What is the neurobiological basis of human intelligence? The brains of some people seem to be more efficient than those of others. Understanding the biological foundations of these differences is of great interest to basic and applied neuroscience. Somehow, the secret must lie in the cells in our brain with which we think. However, at present, research into the neurobiology of intelligence is divided between two main strategies: brain imaging studies investigate macroscopic brain structure and function to identify brain areas involved in intelligence, while genetic associations studies aim to pinpoint genes and genetic loci associated with intelligence. Nothing is known about how properties of brain cells relate to intelligence. The emergence of transcriptomics and cellular neuroscience of intelligence might, however, provide a third strategy and bridge the gap between identified genes for intelligence and brain function and structure. Here, we discuss the latest developments in the search for the biological basis of intelligence. In particular, the recent availability of very large cohorts with hundreds of thousands of individuals have propelled exciting developments in the genetics of intelligence. Furthermore, we discuss the first studies that show that specific populations of brain cells associate with intelligence. Finally, we highlight how specific genes that have been identified generate cellular properties associated with intelligence and may ultimately explain structure and function of the brain areas involved. Thereby, the road is paved for a cellular understanding of intelligence, which will provide a conceptual scaffold for understanding how the constellation of identified genes benefit cellular functions that support intelligence.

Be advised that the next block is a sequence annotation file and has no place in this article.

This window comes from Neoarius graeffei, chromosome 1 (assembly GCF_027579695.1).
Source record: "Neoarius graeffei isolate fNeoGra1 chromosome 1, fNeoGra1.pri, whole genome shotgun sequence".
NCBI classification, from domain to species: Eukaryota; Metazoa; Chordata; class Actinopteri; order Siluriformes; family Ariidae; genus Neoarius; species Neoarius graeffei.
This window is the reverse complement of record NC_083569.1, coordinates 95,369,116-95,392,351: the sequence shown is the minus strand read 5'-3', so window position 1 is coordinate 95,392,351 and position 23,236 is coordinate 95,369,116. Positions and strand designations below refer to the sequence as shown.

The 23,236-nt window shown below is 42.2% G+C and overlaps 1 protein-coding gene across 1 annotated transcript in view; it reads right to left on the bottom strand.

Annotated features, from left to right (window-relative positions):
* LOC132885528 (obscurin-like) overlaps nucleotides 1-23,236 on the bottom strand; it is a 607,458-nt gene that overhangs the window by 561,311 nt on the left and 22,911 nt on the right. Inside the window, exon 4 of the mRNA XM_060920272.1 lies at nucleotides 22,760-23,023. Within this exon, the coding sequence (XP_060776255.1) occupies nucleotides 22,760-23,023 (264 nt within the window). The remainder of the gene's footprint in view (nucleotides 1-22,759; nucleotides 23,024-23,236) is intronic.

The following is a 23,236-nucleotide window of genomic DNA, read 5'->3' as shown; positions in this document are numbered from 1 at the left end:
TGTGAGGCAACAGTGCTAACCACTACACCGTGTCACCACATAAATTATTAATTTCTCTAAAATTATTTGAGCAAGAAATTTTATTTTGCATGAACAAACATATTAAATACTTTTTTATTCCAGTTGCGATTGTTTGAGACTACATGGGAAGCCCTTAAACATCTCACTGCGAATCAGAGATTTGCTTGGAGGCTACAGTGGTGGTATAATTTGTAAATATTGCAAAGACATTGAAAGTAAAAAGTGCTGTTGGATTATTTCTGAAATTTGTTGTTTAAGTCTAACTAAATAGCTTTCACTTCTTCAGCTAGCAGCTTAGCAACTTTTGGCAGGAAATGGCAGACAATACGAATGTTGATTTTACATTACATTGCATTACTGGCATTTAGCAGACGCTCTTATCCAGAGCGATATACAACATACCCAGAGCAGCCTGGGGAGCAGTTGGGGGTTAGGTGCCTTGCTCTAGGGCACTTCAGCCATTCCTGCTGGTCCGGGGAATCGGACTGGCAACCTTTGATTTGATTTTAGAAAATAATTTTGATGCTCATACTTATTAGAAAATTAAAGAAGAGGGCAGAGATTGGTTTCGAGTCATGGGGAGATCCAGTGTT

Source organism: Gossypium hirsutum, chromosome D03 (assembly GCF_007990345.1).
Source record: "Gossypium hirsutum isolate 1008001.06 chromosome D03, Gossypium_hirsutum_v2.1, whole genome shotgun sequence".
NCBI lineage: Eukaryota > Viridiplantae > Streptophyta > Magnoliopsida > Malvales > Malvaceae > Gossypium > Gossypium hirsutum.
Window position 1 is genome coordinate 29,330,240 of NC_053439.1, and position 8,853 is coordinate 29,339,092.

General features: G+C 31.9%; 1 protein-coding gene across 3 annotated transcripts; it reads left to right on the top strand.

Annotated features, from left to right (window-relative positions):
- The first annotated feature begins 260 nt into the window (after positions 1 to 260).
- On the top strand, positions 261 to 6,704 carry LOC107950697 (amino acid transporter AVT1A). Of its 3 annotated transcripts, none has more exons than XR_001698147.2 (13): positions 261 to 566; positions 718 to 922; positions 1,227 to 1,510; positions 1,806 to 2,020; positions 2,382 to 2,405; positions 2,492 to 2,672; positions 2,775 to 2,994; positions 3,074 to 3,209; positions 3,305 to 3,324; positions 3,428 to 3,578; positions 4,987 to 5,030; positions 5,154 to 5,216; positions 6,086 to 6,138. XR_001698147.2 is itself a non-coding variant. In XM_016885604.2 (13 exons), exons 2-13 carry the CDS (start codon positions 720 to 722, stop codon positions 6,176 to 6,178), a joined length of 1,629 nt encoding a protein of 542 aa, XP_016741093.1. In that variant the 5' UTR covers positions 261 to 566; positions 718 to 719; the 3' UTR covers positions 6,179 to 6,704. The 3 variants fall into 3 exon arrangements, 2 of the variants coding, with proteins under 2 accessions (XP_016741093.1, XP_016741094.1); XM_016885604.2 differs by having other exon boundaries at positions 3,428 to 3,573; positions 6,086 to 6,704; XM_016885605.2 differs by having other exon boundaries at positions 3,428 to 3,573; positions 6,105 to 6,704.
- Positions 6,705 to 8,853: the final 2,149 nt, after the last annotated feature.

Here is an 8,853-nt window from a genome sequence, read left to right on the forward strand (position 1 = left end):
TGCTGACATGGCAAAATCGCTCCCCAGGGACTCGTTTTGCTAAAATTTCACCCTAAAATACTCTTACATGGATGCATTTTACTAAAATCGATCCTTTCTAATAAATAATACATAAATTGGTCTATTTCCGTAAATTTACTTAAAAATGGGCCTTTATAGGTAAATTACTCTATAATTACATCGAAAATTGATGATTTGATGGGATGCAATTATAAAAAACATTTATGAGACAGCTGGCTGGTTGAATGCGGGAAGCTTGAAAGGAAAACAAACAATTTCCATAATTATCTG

Keywords: GWAS of gene expression; action potentials; dendrites; frontal cortex; intelligence; pyramidal cells; temporal cortex.